Greening the halls of heritage: This Bengaluru-based initiative empowers museums with tools to combat climate change

Bengaluru's ReReeti Foundation is unveiling a handbook offering practical sustainability advice for museums amid climate change.

ByShailaja Tripathi

Published Aug 13, 2023 | 9:00 AMUpdatedAug 14, 2023 | 2:10 PM

ReReeti Foundation climate change: The handbook will be accessible to museums across the country.

The urgent climate crisis is casting a solemn shadow over our cultural havens — the beloved museums and historic treasures that hold our past.

Museums located in coastal zones or disaster-prone regions face a direct threat from rising sea levels and extreme weather like hurricanes and floods. Such events can harm buildings, wreck exhibits, and endanger historic sites, risking the loss of our cultural legacy.

Recent Intergovernmental Panel on Climate Change reports have sounded the alarm about severe weather and rising temperatures.

Previous floods in cities like Chennai and Mumbai have already damaged precious art collections, highlighting the pressing nature of this issue. The impact of climate change is far-reaching, affecting industries worldwide and transforming into an urgent emergency.

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Shaping sustainability

Taking up this critical challenge, the ReReeti Foundation, a Bengaluru-based museum management organisation, is about to release a practical handbook for museums in India titled Sustainability Management: A Practical Guide for Museums.

Tejshvi Jain, Founder-Director of the ReReeti Foundation, states, “When we discuss climate change, we often overlook insights into the operations of museums. This handbook provides a roadmap for museums to integrate sustainable practices into both their backend operations and their engagement with visitors.”

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A comprehensive approach

The handbook offers a comprehensive analysis of a museum’s carbon footprint, macro management, vendor awareness and engagement, and waste management through a SWOT approach.

Scheduled for a digital release next month, the handbook will be accessible to museums across the country. Jain emphasises its accessibility by noting, “It’s free of jargon, making it comprehensible to all.”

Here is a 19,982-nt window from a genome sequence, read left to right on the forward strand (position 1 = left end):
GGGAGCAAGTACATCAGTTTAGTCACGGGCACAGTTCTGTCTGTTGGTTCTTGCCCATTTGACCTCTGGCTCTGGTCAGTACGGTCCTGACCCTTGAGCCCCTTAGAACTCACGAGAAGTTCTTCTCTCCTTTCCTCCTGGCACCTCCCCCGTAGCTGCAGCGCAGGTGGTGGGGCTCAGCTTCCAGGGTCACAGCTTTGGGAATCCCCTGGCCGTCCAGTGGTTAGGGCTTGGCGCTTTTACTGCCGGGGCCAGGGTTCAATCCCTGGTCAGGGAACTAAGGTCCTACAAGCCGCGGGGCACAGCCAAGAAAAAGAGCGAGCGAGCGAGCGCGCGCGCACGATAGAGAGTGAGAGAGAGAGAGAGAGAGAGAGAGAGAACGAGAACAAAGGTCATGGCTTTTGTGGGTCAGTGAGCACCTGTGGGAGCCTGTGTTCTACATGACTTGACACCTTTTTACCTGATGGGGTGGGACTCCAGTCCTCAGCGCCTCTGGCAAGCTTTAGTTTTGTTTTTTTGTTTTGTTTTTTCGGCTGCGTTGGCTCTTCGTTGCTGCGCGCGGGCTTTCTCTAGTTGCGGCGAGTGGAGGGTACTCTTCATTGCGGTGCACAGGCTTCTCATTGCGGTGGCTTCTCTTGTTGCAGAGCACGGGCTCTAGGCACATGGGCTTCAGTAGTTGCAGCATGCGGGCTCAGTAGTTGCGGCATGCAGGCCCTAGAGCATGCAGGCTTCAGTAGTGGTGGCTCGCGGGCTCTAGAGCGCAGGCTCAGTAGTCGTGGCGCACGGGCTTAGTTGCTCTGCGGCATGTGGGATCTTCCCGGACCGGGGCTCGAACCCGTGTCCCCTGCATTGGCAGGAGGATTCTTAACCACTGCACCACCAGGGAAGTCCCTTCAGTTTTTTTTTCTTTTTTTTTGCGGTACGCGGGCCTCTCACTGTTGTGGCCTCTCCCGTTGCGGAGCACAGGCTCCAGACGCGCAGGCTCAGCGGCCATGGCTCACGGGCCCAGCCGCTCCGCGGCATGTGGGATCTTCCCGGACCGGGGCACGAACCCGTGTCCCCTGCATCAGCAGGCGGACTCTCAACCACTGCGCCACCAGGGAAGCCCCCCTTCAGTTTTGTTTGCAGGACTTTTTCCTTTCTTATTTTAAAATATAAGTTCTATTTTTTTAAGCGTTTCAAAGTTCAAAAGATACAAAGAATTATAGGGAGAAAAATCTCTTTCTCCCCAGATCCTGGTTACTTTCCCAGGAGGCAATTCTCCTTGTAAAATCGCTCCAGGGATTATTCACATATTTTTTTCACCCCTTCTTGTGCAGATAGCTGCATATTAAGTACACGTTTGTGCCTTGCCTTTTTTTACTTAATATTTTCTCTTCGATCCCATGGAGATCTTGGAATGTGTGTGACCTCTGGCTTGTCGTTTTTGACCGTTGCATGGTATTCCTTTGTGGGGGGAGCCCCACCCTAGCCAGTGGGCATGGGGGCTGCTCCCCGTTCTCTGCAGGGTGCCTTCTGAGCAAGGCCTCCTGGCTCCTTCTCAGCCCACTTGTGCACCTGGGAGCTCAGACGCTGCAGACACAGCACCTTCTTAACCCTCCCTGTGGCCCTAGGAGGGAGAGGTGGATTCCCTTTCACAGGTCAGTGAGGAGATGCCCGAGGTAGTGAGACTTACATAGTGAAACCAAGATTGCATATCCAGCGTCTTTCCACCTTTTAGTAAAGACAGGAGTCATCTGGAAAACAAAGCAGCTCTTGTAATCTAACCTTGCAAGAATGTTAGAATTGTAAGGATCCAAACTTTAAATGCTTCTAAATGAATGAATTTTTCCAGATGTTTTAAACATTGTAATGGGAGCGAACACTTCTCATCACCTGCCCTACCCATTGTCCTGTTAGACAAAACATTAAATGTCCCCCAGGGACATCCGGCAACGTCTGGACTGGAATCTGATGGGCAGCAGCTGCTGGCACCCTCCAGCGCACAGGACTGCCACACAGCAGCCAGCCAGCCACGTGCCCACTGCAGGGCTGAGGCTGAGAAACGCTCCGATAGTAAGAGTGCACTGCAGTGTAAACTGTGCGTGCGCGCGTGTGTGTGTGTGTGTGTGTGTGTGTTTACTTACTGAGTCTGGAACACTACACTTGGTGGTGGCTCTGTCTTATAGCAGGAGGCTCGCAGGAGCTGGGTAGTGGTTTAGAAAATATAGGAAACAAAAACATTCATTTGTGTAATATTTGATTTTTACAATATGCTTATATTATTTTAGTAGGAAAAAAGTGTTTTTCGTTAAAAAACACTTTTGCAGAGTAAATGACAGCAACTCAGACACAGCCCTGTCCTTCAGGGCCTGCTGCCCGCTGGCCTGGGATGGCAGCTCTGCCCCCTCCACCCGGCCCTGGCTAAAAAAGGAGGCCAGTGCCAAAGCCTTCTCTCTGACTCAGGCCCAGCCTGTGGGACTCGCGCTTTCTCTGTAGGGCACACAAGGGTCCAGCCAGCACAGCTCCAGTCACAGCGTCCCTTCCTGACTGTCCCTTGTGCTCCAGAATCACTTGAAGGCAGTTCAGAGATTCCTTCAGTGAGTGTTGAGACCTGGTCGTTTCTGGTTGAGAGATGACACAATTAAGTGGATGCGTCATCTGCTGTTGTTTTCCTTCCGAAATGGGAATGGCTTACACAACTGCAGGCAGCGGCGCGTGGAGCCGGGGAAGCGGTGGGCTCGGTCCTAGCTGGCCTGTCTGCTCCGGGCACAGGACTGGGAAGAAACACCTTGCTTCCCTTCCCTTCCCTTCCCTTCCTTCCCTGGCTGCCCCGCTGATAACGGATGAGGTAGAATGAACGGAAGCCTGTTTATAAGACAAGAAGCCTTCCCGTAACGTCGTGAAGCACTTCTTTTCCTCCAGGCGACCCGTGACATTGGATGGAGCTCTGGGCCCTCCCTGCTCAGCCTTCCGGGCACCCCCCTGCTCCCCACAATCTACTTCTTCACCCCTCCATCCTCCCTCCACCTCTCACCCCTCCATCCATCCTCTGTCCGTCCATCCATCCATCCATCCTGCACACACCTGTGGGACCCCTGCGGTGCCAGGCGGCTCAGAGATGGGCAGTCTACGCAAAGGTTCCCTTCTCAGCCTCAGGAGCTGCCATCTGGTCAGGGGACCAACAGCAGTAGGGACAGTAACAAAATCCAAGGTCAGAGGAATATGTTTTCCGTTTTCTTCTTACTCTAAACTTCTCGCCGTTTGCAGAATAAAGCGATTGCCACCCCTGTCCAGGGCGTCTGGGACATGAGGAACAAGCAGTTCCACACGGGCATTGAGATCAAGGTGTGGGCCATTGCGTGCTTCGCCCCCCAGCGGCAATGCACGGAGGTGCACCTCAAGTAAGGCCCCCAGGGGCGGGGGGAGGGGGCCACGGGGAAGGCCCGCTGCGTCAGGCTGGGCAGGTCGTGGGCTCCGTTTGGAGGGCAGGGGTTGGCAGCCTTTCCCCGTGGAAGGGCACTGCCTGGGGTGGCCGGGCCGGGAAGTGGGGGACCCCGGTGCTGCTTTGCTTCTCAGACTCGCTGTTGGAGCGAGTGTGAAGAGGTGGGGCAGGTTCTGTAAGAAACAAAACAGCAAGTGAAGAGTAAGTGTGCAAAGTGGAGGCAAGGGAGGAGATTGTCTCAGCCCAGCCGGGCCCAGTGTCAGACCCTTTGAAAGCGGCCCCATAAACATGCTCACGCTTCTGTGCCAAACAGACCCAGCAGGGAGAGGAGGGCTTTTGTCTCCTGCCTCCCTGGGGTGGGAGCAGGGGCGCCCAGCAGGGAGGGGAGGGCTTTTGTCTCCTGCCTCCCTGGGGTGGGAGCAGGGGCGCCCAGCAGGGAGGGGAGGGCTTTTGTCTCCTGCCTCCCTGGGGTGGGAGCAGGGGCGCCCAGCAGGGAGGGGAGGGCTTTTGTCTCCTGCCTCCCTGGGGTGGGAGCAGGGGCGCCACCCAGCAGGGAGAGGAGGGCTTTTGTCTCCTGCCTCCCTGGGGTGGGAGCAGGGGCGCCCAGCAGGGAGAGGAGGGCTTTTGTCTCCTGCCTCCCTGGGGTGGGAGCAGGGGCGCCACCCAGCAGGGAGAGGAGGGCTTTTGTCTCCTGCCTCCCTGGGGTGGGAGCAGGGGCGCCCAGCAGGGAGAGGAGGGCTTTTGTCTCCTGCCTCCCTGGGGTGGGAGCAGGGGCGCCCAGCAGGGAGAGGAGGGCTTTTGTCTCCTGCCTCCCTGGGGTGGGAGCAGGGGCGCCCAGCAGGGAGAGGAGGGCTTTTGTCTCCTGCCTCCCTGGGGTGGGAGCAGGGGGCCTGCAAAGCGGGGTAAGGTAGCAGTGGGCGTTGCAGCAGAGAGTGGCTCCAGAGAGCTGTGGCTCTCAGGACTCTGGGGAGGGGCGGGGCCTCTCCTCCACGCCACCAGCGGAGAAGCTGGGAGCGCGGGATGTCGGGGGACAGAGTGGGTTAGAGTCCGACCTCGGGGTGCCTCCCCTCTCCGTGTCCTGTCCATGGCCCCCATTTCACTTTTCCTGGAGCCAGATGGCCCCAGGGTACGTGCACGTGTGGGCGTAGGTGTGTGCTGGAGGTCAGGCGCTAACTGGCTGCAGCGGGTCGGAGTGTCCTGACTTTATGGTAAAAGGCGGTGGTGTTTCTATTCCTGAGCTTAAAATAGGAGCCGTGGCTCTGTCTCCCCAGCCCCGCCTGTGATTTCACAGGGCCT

Last year, the ReReeti Foundation launched the Indian Museums Against Climate Change (IMACC), India’s pioneering museum network focused on addressing the climate emergency.

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Museums unite

Initially launched in seven museums — Museum of Christian Art in Goa, Museum of Art & Photography in Bengaluru, Indian Music Experience Museum in Bengaluru, Kiran Nadar Museum of Art in New Delhi, Arna Jharna in Rajasthan, Kerala Museum in Kerala, and Museo Camera in Gurugram — this network aims to foster dialogue on climate and ecological issues within the museum community.

The handbook serves as a step in this direction.

Jain explains, “Last year, the focus was on how museums could address climate change through their collections, reduce their carbon footprint, and manage waste. This year, the network plans to intensify its efforts, expanding the cohort to include 14–15 museums.”

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Beyond the guide

According to the non-profit organisation, cultural institutions such as museums can actively contribute to addressing the climate emergency. To assess their impact, the seven museums in the cohort have been conducting waste audits.

Jain observes that while museums have invested substantial effort individually, many lack organised methods for implementing sustainable practices. The tools provided by IMACC offer a systematic approach to museums.

“Museums may now begin to provide a platform for exploring our past, present, and future through dialogue, engagement, learning, and intersectionality. The audience, a museum’s most valuable asset, can thus be harnessed to drive change and promote regenerative practices,” notes Jain.

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Pioneering dialogue

Eight years since its inception, the ReReeti Foundation’s primary vision — audience engagement for museums, capacity building for museum professionals and heritage awareness for school students — remains steadfast, now more clearly defined.

The organisation has conceptualised remarkable exhibitions, such as The Undivided Identities: Unknown Stories of Partition, an online exhibition shedding light on people resettled and established homes across the borders, during the Partition.

Additionally, the travelling exhibition Entrenched in 2018 unveiled the untold stories of South Indian soldiers in World War I.

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A sustainable chapter

As the climate crisis intensifies, our museums and cultural heritage face a precarious future.

However, this unfolding story paints a different picture — museums shifting from passive observers to proactive leaders in tackling climate change.

So, next time you visit a museum, remember, it’s not just about art and artifacts — it’s a frontline in the battle for a more sustainable planet.

To be part of the movement, visit Instagram @rereetifoundation